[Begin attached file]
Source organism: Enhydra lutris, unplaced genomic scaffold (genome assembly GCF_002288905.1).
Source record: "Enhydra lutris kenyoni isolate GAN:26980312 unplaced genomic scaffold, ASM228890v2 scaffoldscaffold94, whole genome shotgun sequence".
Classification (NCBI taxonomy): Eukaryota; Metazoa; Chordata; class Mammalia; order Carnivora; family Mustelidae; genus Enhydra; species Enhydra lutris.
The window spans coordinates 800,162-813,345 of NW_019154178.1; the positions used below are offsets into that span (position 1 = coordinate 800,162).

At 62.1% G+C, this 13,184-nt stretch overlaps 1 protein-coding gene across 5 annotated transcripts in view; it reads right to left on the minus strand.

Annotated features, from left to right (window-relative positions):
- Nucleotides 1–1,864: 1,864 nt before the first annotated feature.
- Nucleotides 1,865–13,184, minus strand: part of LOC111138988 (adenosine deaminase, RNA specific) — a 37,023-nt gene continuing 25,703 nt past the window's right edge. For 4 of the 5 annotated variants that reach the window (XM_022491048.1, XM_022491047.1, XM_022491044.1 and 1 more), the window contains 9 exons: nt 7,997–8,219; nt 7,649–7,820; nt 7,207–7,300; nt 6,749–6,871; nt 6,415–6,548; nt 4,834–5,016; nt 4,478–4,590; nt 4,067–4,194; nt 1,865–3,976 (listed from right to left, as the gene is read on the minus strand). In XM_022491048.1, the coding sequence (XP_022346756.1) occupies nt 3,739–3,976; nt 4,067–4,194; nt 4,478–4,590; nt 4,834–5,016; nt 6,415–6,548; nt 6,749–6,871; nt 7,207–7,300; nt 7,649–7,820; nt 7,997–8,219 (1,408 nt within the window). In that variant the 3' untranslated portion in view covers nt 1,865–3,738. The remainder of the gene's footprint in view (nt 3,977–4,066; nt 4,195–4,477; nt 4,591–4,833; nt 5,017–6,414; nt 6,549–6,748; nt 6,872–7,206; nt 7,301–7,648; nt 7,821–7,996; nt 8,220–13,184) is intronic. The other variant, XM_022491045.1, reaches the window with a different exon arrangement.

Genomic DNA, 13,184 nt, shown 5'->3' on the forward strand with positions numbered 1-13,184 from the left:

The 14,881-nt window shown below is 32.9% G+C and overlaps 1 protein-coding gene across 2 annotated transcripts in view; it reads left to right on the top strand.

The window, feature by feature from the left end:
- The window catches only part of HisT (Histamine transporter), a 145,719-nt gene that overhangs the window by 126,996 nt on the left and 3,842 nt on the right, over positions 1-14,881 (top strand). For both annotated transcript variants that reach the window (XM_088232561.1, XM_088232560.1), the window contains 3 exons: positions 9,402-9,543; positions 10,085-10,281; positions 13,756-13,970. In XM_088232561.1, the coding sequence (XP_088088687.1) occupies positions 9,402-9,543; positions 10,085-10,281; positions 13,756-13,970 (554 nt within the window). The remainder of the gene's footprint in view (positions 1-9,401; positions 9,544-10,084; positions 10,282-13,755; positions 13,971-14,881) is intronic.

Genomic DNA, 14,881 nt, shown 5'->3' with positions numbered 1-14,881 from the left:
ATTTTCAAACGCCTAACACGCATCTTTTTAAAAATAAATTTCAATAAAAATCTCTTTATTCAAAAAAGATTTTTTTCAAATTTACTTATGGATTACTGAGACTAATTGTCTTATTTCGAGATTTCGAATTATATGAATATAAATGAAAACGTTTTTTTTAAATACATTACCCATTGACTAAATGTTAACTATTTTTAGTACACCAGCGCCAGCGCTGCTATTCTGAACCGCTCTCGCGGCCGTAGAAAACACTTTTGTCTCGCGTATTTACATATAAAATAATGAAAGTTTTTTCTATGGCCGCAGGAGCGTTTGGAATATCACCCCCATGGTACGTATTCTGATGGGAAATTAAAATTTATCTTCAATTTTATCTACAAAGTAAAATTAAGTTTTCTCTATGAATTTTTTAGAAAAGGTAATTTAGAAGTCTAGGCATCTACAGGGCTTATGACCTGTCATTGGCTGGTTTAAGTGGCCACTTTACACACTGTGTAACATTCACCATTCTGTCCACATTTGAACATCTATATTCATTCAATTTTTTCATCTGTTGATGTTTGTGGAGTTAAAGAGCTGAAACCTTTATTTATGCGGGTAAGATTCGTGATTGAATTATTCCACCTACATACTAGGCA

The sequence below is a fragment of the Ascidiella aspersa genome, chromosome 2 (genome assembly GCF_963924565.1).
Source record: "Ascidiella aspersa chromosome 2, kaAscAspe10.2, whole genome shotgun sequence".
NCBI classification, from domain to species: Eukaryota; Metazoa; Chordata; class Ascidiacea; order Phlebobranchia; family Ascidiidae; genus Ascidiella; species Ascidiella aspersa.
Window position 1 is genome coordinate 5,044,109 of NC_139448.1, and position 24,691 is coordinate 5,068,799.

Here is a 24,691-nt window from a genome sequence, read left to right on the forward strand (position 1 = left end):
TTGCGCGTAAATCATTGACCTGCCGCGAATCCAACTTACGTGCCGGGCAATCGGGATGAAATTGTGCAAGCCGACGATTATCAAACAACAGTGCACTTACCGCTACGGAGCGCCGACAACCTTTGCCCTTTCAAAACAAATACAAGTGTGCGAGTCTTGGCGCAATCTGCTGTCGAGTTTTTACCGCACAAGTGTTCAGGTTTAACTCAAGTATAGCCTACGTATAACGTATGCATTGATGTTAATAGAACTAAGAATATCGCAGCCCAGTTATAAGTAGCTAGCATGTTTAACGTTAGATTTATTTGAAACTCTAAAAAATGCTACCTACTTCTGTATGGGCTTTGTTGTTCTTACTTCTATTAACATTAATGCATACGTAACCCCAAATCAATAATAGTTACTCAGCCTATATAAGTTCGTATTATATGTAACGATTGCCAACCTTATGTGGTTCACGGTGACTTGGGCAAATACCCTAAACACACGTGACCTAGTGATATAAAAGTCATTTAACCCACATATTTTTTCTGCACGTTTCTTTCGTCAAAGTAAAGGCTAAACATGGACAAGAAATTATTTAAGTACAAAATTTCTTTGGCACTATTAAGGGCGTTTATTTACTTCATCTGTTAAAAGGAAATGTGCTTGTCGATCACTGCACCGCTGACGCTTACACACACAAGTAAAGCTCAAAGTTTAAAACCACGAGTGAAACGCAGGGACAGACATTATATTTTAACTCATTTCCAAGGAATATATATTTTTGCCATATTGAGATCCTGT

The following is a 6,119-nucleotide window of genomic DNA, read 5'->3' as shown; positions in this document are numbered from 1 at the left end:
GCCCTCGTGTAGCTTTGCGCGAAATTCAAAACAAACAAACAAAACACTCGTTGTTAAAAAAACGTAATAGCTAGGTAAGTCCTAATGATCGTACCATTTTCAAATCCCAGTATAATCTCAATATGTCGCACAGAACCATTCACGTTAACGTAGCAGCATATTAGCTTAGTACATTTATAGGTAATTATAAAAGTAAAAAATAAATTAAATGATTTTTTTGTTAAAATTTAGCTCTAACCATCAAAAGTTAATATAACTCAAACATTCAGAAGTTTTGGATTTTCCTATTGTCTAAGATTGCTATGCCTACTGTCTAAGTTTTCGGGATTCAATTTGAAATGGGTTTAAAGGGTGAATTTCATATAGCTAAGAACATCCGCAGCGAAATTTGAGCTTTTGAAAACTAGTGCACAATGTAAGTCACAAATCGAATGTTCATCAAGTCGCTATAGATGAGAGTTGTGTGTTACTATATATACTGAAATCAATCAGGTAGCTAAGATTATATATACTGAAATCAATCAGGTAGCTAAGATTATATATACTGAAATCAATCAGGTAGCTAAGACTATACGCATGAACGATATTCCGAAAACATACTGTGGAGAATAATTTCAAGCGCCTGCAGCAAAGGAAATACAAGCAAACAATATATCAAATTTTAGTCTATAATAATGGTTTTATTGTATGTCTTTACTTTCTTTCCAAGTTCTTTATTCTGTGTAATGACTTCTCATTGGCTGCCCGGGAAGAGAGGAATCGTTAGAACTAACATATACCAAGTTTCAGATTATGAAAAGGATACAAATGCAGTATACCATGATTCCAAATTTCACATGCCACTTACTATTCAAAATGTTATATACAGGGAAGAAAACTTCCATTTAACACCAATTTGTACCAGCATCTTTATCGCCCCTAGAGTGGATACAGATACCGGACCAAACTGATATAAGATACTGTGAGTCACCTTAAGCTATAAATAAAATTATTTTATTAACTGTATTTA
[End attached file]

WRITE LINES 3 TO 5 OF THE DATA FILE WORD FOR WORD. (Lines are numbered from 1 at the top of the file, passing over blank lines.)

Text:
Classification (NCBI taxonomy): Eukaryota; Metazoa; Chordata; class Mammalia; order Carnivora; family Mustelidae; genus Enhydra; species Enhydra lutris.
The window spans coordinates 800,162-813,345 of NW_019154178.1; the positions used below are offsets into that span (position 1 = coordinate 800,162).

At 62.1% G+C, this 13,184-nt stretch overlaps 1 protein-coding gene across 5 annotated transcripts in view; it reads right to left on the minus strand.